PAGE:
Thursday, July 30, 2009

Overtime - and why your low film budget should have it.

By Rachael Satlzman

Before you look at me as though I’m mad, and say ‘I can’t afford to pay overtime!’, realize that I may not be talking to you.

This is not for you Weekend Warriors who call upon the talents and resources of your close friends in exchange for coating them with homemade blood and feeding them pizza. If your friends remain enthusiastic after all you’re going to put them through – then you are doing something right.

First things first – what is overtime actually, and how does it work?
The Fair Labor Standards Act was signed into being by Senator Robert F. Wagner of New York on July 14, 1938. It set a minimum wage law (twenty five cents at the time), and a maximum number of hours worked per week (44 the first year, 40 by the third) without additional compensation.

Before this, there was no maximum number of hours, or minimum allowable wage – you could be forced to gut chickens eighteen hours a day, seven days a week, for a nickel an hour (sounds familiar, right?).

Of course this legislation was not created from kindness or love for fellow man; if you want a more in – depth story, look up ‘Muckrakers’, ‘Upton Sinclair’, and ‘The Jungle’.

What overtime means to the receiver – and this is probably the most important bit of this article.

Younger, less experienced technicians tend to get very excited over the prospect of overtime, seeing dollar signs in their eyes. The first breakdown they actually do is probably a bit of a shock.

Overtime is very heavily taxed, when you’re working on something that tracks an hourly rate (some of these little guys don’t). In fact, if you work more overtime on one project than straight pay at others, you can end up taking home far less money.

Just one link regarding how that works, since I’m not getting in depth here – that’s not what this is for.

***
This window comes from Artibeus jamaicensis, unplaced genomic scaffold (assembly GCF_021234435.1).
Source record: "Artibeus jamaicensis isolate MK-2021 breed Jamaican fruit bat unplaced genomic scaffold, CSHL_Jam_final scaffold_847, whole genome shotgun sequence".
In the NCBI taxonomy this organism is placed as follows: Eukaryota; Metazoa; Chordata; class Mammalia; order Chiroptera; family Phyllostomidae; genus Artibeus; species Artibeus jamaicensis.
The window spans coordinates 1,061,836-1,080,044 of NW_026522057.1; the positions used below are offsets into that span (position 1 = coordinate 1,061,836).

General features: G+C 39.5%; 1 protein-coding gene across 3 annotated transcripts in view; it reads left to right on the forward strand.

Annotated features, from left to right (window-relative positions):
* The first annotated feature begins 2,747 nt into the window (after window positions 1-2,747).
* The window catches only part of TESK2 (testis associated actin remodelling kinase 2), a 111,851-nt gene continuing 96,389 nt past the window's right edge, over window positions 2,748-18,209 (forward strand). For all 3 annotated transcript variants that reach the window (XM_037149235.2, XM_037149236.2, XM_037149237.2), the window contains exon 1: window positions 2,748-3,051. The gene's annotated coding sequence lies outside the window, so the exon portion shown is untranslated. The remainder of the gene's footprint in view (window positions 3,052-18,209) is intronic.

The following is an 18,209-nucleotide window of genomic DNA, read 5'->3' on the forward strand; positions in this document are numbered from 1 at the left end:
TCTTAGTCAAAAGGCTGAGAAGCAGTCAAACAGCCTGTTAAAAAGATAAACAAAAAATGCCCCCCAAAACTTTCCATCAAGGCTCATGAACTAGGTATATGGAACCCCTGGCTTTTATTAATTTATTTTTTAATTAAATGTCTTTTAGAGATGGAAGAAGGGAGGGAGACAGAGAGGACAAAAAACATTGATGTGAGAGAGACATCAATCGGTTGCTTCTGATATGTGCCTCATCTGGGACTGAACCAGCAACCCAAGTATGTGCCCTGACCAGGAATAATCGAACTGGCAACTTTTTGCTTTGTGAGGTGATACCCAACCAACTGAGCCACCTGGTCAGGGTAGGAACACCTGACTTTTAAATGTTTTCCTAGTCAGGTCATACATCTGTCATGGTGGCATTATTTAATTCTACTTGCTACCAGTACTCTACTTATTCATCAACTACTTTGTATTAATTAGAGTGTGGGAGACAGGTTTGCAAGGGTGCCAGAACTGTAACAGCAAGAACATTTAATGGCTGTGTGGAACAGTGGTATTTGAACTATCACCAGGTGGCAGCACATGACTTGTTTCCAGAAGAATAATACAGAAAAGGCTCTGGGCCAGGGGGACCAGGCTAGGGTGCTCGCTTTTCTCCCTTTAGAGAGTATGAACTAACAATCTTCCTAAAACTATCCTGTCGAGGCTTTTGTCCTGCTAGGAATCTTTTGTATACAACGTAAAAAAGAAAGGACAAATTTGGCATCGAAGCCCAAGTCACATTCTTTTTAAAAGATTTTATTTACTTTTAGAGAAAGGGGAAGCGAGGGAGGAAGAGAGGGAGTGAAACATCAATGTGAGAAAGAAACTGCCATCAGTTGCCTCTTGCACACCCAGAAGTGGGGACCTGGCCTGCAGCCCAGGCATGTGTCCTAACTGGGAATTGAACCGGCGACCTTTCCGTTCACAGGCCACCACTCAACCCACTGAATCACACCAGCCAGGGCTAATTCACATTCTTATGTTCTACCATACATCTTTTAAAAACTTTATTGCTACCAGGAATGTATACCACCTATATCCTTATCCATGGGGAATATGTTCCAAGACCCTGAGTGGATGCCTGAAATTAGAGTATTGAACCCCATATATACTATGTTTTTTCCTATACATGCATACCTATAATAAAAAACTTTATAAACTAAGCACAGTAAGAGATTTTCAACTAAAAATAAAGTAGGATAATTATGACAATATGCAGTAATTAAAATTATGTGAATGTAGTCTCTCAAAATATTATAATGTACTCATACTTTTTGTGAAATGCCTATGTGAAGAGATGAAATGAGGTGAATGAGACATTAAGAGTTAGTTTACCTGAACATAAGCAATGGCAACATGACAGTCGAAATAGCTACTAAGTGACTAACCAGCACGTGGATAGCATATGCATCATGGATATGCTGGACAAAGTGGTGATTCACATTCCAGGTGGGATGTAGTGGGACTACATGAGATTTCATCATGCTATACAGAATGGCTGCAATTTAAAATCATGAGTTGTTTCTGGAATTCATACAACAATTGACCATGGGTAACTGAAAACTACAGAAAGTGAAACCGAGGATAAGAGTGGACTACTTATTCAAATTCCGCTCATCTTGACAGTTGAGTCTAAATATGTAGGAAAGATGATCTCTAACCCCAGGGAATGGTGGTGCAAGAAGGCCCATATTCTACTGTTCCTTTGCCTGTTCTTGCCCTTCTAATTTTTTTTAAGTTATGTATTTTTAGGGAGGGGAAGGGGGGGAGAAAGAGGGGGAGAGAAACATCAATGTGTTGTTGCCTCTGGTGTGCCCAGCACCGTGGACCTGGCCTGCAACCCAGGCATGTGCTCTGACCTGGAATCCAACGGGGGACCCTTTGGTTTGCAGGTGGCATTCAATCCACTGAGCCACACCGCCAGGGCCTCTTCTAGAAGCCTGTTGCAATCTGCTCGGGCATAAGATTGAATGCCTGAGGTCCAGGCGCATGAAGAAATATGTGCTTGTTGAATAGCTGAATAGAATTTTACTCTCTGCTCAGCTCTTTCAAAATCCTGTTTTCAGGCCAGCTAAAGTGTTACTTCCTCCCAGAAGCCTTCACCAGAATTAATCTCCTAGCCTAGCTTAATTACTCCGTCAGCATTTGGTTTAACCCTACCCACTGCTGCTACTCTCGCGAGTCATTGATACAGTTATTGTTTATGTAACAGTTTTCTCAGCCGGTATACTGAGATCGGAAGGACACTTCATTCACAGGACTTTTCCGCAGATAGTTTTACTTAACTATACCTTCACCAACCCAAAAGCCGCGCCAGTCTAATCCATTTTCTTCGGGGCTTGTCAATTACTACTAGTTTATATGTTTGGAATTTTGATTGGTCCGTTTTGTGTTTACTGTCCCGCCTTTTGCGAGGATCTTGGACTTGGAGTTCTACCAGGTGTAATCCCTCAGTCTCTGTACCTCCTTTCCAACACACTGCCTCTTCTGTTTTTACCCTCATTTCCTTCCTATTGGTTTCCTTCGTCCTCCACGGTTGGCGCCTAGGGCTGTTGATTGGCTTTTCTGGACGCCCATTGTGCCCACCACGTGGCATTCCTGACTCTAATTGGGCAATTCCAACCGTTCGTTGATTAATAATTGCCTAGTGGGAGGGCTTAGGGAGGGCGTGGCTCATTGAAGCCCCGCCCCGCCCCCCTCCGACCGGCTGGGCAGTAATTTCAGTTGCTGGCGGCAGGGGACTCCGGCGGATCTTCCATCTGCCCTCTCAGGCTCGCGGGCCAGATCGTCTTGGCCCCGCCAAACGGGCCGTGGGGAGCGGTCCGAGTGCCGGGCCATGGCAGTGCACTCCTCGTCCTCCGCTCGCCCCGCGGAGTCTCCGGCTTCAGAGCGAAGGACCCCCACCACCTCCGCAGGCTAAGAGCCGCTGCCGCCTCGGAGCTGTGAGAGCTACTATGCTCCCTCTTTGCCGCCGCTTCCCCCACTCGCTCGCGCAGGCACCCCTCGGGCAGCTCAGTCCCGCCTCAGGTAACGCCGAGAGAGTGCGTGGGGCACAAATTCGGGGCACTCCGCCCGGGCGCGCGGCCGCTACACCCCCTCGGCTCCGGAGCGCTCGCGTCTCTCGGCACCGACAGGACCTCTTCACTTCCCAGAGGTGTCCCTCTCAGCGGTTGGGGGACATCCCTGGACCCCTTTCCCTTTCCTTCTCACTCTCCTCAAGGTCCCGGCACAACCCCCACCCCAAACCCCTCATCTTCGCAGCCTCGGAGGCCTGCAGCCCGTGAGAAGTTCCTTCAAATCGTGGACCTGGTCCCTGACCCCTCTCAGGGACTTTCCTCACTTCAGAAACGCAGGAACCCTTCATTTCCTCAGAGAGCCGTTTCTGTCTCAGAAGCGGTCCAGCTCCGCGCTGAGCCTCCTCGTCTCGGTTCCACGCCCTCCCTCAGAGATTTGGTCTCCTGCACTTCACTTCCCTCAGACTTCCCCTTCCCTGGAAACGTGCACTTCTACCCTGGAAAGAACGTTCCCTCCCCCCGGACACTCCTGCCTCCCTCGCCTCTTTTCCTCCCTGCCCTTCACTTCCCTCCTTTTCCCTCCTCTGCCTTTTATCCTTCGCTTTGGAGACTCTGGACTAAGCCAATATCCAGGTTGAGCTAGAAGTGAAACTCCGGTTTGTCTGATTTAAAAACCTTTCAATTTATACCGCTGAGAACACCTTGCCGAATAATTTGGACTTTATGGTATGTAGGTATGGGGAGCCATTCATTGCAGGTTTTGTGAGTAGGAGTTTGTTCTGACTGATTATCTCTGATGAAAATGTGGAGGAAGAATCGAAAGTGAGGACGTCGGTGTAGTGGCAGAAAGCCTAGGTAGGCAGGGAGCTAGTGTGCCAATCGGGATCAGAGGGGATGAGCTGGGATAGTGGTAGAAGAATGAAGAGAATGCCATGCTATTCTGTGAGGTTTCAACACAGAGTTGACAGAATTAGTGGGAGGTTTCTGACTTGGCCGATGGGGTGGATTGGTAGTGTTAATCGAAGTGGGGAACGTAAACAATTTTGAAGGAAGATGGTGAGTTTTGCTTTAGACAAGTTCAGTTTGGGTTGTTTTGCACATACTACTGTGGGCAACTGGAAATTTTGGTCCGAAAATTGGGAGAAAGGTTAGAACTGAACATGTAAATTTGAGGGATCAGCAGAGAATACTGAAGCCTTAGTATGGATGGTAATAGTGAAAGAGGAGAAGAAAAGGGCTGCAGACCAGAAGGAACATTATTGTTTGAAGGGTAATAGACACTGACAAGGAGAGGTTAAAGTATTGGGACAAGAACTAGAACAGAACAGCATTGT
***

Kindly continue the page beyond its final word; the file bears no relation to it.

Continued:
Overtime is not really a bonus for the working stiff; it is meant as a penalty to the employer – extra cost to try and offset the potential abuse of employees. Most of that money goes back into the government pool, not to your pocket.

Somehow, rather than seeing the penalty aspect, many large employers, particularly in entertainment, have come to see it as the cost of doing business (along with meal penalties, travel, et al.). The problems with this tend to be exactly what were the issues in the first place – people getting hurt on the job, falling asleep while driving, making bad choices.

A short I worked on recently would have benefited a great deal from offering overtime. There are specific reasons for this.

First, the shoot took place over two twenty hour days. This is a bit ridiculous, and we were lucky as hell that nobody got hurt on set, or after. I ended up driving back with the DP, who kept falling asleep behind the wheel, despite my endless chatter, prodding, cold water splashes, etc.

I expect none of the other vehicles fared much better. Had we an overtime clause, it would have been less expensive for the producers to add a third day to production, rather than risk killing every crew member working on this thing due to over tired drivers.